This approach to examine the complex array of symptoms and underlying foundation of ME/CFS revealed 74 differentially accumulating metabolites, out of 361 (P<0.05), and 35 significantly altered after statistical correction (Q<0.15).

    The latter list includes several essential energy-related compounds which could theoretically be linked to the general lack of energy observed in ME/CFS patients.

    Pathway analysis points to a few pathways with high impact and therefore potential disturbances in patients, mainly taurine metabolism and glycerophospholipid metabolism, combined with primary bile acid metabolism, as well as glyoxylate and dicarboxylate metabolism and a few other pathways, all involved broadly in fatty acid metabolism.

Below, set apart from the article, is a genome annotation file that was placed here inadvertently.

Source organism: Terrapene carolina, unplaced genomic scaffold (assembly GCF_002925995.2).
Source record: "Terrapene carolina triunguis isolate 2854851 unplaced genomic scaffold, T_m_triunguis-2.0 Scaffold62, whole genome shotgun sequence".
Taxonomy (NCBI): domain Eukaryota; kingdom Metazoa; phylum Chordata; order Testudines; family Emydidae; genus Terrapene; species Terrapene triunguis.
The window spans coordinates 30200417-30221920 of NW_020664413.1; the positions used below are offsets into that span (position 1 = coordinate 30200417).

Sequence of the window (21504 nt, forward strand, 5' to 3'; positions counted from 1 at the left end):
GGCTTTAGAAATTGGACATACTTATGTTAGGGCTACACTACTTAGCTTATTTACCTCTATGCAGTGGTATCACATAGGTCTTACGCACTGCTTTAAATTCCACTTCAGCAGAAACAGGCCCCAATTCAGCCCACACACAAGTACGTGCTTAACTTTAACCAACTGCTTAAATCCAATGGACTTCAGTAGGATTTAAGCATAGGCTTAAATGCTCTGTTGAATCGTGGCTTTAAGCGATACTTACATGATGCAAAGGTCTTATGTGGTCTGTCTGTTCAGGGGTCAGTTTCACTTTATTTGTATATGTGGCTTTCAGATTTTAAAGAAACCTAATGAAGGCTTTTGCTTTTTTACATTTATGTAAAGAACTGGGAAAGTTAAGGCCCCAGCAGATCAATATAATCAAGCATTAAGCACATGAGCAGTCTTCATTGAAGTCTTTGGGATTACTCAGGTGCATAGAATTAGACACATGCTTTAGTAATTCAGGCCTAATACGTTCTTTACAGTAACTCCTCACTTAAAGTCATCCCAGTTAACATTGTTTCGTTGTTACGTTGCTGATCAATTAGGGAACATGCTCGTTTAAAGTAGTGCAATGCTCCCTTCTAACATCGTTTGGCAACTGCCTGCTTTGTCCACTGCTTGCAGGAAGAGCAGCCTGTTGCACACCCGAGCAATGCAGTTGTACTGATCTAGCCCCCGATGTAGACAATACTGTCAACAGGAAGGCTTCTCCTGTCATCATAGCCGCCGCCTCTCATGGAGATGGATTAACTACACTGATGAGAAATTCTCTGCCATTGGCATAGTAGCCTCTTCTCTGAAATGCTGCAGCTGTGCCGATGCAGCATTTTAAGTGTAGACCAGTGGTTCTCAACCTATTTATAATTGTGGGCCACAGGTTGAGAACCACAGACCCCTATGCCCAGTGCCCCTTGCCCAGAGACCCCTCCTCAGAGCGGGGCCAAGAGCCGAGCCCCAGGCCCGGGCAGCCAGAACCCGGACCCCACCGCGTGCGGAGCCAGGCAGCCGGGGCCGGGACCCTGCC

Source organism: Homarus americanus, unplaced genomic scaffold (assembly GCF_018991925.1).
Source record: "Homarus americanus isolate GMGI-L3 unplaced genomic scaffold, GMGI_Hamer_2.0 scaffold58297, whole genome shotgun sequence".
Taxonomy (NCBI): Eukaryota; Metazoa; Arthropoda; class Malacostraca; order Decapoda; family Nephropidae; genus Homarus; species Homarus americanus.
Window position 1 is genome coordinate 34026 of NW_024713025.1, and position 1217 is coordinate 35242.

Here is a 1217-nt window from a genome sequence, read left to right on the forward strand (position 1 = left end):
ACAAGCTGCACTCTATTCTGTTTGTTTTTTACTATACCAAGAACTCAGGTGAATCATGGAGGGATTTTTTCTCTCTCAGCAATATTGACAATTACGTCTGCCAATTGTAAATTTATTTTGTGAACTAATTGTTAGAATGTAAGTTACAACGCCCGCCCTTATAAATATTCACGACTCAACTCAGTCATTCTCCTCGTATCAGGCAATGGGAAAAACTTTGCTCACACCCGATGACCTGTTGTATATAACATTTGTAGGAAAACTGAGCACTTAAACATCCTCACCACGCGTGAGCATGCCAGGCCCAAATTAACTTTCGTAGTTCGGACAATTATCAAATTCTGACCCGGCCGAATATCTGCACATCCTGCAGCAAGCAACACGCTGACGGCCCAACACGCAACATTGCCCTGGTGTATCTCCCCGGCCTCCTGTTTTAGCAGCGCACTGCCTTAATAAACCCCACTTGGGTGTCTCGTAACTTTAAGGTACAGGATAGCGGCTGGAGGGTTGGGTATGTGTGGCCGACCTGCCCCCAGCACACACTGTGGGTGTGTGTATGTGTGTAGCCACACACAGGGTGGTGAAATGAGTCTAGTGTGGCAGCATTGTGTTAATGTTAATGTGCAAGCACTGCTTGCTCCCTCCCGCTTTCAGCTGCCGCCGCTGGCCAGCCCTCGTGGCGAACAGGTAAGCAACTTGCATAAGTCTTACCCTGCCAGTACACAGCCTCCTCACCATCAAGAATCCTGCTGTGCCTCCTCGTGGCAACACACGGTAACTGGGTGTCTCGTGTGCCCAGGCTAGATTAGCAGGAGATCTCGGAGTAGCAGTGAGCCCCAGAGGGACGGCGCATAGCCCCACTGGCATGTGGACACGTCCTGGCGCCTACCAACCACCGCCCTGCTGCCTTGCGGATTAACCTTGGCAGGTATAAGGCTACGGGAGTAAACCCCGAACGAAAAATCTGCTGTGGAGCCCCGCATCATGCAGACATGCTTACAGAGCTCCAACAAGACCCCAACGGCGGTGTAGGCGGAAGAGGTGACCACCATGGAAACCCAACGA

Purines, including ADP and ATP, pyrimidines and several amino acid metabolic pathways were found to be significantly disturbed.

    Finally, glucose and oxaloacetate were two main metabolites affected that have a major effect on sugar and energy levels. Our work provides a prospective path for diagnosis and understanding of underlying mechanisms of ME/CFS.

    My comment: with this string of highly significant and high quality papers on metabolomics, we are witnessing a new era just being born, making the psych lobby irrelevant and rather embarrassing themselves with their theories of false illness beliefs, catastrophization and all of their psychobabble. Merry Christmas everyone!
     
    Last edited: Dec 23, 2016
    J.G, medfeb, Hutan and 35 others like this.
  2. Horizon

    Horizon Senior Member